Oddly enough, we're always sweating, even if we don't realize it.
January 3, 2017
The Real Reasons Why Our Bodies Sweat
You're almost always sweating, whether you like it or not
There are two types of sweat glands. The first—eccrine glands—are always active, but the sweat evaporates upon reaching the surface of our skin so we don't notice it. The function of the eccrine sweat is to keep us cool and regulate our body temperature. The second type—apocrine glands—produce the substantial amounts of sweat we're used to releasing on hot and active days.
So, what's the cause for that high-volume sweat we get when the apocrine glands turn on? For most of us, there are four common triggers.
When the body kicks in to overdrive, sweat glands turn on to compensate. This is one of the fastest ways to generate large quantities of sweat, and why we so closely associate sweat with physical activity.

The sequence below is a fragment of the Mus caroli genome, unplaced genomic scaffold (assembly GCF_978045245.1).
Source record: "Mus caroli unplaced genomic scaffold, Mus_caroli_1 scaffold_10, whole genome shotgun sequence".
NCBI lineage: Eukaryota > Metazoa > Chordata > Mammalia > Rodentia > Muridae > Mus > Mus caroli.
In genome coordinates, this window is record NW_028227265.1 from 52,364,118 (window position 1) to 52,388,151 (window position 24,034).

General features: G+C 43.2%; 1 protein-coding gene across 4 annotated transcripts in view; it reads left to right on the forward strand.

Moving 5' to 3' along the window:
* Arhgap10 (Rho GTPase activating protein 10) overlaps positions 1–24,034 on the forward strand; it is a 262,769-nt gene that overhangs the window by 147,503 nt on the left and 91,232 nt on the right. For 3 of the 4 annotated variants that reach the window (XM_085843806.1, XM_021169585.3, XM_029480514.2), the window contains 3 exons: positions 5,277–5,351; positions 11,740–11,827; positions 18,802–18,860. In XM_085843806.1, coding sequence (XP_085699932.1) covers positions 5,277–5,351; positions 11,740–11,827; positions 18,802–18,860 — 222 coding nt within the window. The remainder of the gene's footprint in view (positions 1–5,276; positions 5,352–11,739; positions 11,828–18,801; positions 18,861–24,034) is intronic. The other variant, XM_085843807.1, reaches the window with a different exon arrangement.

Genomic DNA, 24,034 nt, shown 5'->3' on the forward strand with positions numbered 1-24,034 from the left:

LACK OF AIRFLOW TO THE UNDERARMS
Ever notice a sudden clamminess under the arms when you've bundled up? Without ways for air to escape from the underarms, you create a microclimate that is conducive to sweating.
Yep, stress can trigger adrenaline which, in turn, activates the sweat glands.
The body loves to sweat when it's hot outside to keep your body temperature at a safe and constant level.
To reduce sweat production, wear loose fitting and comfortable clothing, and avoid synthetic fabrics that encourage sweating. When stressed, take a moment to treat yourself to a coping skill—like slowing your breath—to reverse or slow the sweat production process. It can be very difficult to find calm when stressed or under pressure. Think of sweating as a mindfulness tool that's presenting you with an opportunity to relax.
The Natural should not be considered medical advice. If you have any questions about your health, please consult a physician.